To test the hypothesis that epigenetic reprogramming occurs in somatic cell heterokaryons, we investigated changes in DNA methylation at the regulatory regions of tissue-specific genes after fusion of mouse muscle cells with human primary keratinocytes derived from neonatal foreskin. In this heterokaryon system, differentiating myoblasts exit the cell cycle and fuse with each other to form multinucleated myotubes, to which human keratinocytes are fused by using PEG. Cultures are treated with the agents cytosine arabinoside (ara-c) and ouabain, which eliminate remaining cycling or unfused human cells, respectively (15). The resulting interspecies hybrids are stable: the nuclei remain distinct and intact, and mitosis does not occur (Fig. 1A). The use of cell types from different species permits gene expression and epigenetic alterations to be examined in a specific manner at the loci of interest in the non-muscle nuclei. Individual cells are documented to be heterokaryons by their Hoechst nuclear staining patterns; human nuclei stain diffusely whereas murine nuclei are punctate (Fig. 1B).

Fig. 1.
Reprogramming of gene expression in heterokaryons formed between differentiating murine myoblasts and human primary keratinocytes. (A) Keratinocyte populations uniformly expressing keratin-5 (K-5) were fused with myotubes using PEG, and resulting cultures ...

In heterokaryons, non-muscle nuclei activate transcription of muscle genes and repress non-muscle genes in response to an excess of muscle-specific factors that are diffusible in the cytoplasm. A classical measure of reprogramming frequency in heterokaryons is immunostaining using the antibody 5.1H11, which is specific for skeletal muscle neural cell adhesion molecule (NCAM) and reacts only with the human and not the mouse muscle isoform (23). During muscle differentiation, expression of skeletal muscle NCAM is controlled by the myogenic basic helix–loop–helix transcription factor MyoD (24). Reprogramming is scored on a cell-by-cell basis by using NCAM expression as the indicator. The population of keratinocytes used in this study is pure based on uniform expression of keratin-5 in all cells (Fig. 1A Right). Although keratinocytes do not express NCAM, after fusion with excess muscle cells to form heterokaryons, keratinocyte nuclei activate NCAM at a frequency of 50% and 61% after 3 and 6 days in culture, respectively (Fig. 1C Lower Left), similar to results from previously published experiments (20).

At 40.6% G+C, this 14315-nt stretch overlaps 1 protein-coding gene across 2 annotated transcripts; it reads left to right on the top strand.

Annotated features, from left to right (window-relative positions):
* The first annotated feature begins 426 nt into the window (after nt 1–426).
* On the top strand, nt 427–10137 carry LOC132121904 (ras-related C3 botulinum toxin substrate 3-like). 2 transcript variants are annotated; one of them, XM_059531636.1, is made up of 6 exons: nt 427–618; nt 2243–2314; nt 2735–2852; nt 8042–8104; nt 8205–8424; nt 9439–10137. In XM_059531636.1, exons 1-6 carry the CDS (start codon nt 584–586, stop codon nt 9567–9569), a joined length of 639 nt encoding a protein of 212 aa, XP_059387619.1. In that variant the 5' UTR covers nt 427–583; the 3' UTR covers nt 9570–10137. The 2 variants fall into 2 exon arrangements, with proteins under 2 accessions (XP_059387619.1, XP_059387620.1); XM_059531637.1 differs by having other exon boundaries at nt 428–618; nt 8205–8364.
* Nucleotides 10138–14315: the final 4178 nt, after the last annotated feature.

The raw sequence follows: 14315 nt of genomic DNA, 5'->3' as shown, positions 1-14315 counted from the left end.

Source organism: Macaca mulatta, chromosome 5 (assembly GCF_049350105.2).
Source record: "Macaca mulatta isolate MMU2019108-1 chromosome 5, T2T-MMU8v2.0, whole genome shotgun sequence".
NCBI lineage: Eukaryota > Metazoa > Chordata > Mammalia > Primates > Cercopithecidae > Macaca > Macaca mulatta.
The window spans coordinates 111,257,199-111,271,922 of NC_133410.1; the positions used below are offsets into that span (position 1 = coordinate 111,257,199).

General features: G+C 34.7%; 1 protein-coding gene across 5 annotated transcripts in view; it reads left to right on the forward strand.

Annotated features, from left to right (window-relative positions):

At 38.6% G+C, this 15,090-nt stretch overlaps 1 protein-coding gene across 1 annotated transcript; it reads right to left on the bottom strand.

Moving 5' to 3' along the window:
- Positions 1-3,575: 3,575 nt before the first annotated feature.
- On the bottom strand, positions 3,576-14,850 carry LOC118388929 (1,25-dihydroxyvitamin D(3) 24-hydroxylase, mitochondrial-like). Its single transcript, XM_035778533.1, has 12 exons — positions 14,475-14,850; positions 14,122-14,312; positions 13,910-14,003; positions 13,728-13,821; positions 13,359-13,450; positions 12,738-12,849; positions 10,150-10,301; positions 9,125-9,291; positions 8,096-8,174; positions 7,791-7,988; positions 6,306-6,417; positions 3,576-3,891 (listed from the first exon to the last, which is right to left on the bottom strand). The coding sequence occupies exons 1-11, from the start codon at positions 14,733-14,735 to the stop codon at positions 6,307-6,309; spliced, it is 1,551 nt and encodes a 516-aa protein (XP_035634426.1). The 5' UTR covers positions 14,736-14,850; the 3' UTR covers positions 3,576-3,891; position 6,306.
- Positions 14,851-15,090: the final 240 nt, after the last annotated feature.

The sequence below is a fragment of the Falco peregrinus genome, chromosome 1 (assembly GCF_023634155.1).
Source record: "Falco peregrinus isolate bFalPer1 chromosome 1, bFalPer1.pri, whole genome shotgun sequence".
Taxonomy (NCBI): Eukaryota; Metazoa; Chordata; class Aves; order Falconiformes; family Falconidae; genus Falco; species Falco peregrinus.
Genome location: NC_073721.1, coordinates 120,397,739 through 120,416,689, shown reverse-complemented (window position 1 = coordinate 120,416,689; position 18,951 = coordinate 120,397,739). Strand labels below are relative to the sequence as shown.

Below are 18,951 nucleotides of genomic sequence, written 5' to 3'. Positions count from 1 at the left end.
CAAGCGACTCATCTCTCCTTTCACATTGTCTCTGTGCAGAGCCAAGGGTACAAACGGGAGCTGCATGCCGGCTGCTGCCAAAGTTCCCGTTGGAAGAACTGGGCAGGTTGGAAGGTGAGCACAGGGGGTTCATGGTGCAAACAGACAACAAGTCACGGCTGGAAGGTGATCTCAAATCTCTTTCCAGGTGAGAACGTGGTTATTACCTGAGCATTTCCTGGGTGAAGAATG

We reasoned that NCAM expression is a downstream indicator of the well defined sequence of events that characterizes muscle differentiation, namely initiation by the myogenic basic helix–loop–helix transcription factors that drive expression of structural muscle genes. Therefore we chose to investigate activation of MyoD transcription as a focal point for studies of epigenetic reprogramming. In addition, as reprogramming would be expected to involve repression of the keratinocyte program, a keratinocyte-specific gene, keratin-14, was evaluated. Human-specific, intron-spanning PCR primers were designed for each of these genes, as well as the housekeeping gene, GAPDH, such that in total RNA preparations from heterokaryon cultures, mouse transcripts would not be detected (Fig. 1C Upper). The β-globin gene was chosen as a control because neither keratinocyte nor muscle expression profiles involve β-globin. RT-PCR analysis was performed on RNA isolated from cultures before fusion and daily thereafter (Fig. 1C Lower Right). Whereas keratinocytes do not express MyoD before fusion, low- level expression of this gene was detectable 1 day after heterokaryon formation. Expression was significantly increased by days 3, 5, and 7. By contrast, keratin-14 transcript levels, although highly abundant in keratinocytes, steadily declined after fusion. As expected, heterokaryons do not express significant levels of β-globin transcripts compared with the positive control, TF-1 erythroleukemia cells. Thus, MyoD activation and keratin-14 repression occur in the tissue-specific manner expected of this heterokaryon system.